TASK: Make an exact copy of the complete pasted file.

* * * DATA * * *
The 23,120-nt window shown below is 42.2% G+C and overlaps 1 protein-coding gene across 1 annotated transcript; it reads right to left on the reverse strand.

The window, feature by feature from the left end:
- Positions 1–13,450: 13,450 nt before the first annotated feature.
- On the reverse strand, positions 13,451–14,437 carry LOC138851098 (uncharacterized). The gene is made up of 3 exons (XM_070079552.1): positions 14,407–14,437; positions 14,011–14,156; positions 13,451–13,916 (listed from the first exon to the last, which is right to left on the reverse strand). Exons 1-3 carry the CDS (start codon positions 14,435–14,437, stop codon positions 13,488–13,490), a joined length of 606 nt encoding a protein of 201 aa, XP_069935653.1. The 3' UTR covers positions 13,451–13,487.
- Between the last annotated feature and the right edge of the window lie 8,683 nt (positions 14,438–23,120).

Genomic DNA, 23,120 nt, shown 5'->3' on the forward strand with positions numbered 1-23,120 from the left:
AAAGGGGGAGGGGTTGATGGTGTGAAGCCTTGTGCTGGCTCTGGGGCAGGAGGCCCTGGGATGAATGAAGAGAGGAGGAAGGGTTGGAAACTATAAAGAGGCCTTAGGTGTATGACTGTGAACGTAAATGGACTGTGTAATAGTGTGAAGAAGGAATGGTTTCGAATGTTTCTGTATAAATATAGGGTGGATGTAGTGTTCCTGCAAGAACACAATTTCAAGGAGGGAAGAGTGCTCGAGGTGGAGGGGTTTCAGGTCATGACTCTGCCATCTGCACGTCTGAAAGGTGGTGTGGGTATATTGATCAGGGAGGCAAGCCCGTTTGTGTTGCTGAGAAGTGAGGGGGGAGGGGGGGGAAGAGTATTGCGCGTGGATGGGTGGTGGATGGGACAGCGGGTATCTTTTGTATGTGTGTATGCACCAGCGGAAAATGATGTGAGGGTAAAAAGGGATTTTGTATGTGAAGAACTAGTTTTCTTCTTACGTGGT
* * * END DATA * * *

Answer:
The 23,120-nt window shown below is 42.2% G+C and overlaps 1 protein-coding gene across 1 annotated transcript; it reads right to left on the reverse strand.

The window, feature by feature from the left end:
- Positions 1–13,450: 13,450 nt before the first annotated feature.
- On the reverse strand, positions 13,451–14,437 carry LOC138851098 (uncharacterized). The gene is made up of 3 exons (XM_070079552.1): positions 14,407–14,437; positions 14,011–14,156; positions 13,451–13,916 (listed from the first exon to the last, which is right to left on the reverse strand). Exons 1-3 carry the CDS (start codon positions 14,435–14,437, stop codon positions 13,488–13,490), a joined length of 606 nt encoding a protein of 201 aa, XP_069935653.1. The 3' UTR covers positions 13,451–13,487.
- Between the last annotated feature and the right edge of the window lie 8,683 nt (positions 14,438–23,120).

Genomic DNA, 23,120 nt, shown 5'->3' on the forward strand with positions numbered 1-23,120 from the left:
AAAGGGGGAGGGGTTGATGGTGTGAAGCCTTGTGCTGGCTCTGGGGCAGGAGGCCCTGGGATGAATGAAGAGAGGAGGAAGGGTTGGAAACTATAAAGAGGCCTTAGGTGTATGACTGTGAACGTAAATGGACTGTGTAATAGTGTGAAGAAGGAATGGTTTCGAATGTTTCTGTATAAATATAGGGTGGATGTAGTGTTCCTGCAAGAACACAATTTCAAGGAGGGAAGAGTGCTCGAGGTGGAGGGGTTTCAGGTCATGACTCTGCCATCTGCACGTCTGAAAGGTGGTGTGGGTATATTGATCAGGGAGGCAAGCCCGTTTGTGTTGCTGAGAAGTGAGGGGGGAGGGGGGGGAAGAGTATTGCGCGTGGATGGGTGGTGGATGGGACAGCGGGTATCTTTTGTATGTGTGTATGCACCAGCGGAAAATGATGTGAGGGTAAAAAGGGATTTTGTATGTGAAGAACTAGTTTTCTTCTTACGTGGT